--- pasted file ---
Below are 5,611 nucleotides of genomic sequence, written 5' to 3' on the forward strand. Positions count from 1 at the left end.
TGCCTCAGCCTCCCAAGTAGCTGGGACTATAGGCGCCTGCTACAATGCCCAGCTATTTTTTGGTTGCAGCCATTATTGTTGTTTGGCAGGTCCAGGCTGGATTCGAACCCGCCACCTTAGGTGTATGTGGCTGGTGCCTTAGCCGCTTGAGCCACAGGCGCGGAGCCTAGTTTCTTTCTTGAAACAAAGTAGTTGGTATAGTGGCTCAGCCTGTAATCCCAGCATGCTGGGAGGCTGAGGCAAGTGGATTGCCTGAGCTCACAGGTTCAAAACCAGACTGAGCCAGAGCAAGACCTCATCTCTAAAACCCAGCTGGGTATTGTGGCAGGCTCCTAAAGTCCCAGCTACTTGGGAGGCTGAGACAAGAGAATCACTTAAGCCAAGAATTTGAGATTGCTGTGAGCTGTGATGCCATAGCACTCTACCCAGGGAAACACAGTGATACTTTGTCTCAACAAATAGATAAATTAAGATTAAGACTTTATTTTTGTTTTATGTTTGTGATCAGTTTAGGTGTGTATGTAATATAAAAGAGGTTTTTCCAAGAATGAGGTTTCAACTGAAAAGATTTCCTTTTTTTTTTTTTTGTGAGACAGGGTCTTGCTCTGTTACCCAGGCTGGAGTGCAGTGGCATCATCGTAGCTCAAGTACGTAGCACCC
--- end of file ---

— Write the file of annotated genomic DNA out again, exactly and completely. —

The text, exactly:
Below are 5,611 nucleotides of genomic sequence, written 5' to 3' on the forward strand. Positions count from 1 at the left end.
TGCCTCAGCCTCCCAAGTAGCTGGGACTATAGGCGCCTGCTACAATGCCCAGCTATTTTTTGGTTGCAGCCATTATTGTTGTTTGGCAGGTCCAGGCTGGATTCGAACCCGCCACCTTAGGTGTATGTGGCTGGTGCCTTAGCCGCTTGAGCCACAGGCGCGGAGCCTAGTTTCTTTCTTGAAACAAAGTAGTTGGTATAGTGGCTCAGCCTGTAATCCCAGCATGCTGGGAGGCTGAGGCAAGTGGATTGCCTGAGCTCACAGGTTCAAAACCAGACTGAGCCAGAGCAAGACCTCATCTCTAAAACCCAGCTGGGTATTGTGGCAGGCTCCTAAAGTCCCAGCTACTTGGGAGGCTGAGACAAGAGAATCACTTAAGCCAAGAATTTGAGATTGCTGTGAGCTGTGATGCCATAGCACTCTACCCAGGGAAACACAGTGATACTTTGTCTCAACAAATAGATAAATTAAGATTAAGACTTTATTTTTGTTTTATGTTTGTGATCAGTTTAGGTGTGTATGTAATATAAAAGAGGTTTTTCCAAGAATGAGGTTTCAACTGAAAAGATTTCCTTTTTTTTTTTTTTGTGAGACAGGGTCTTGCTCTGTTACCCAGGCTGGAGTGCAGTGGCATCATCGTAGCTCAAGTACGTAGCACCC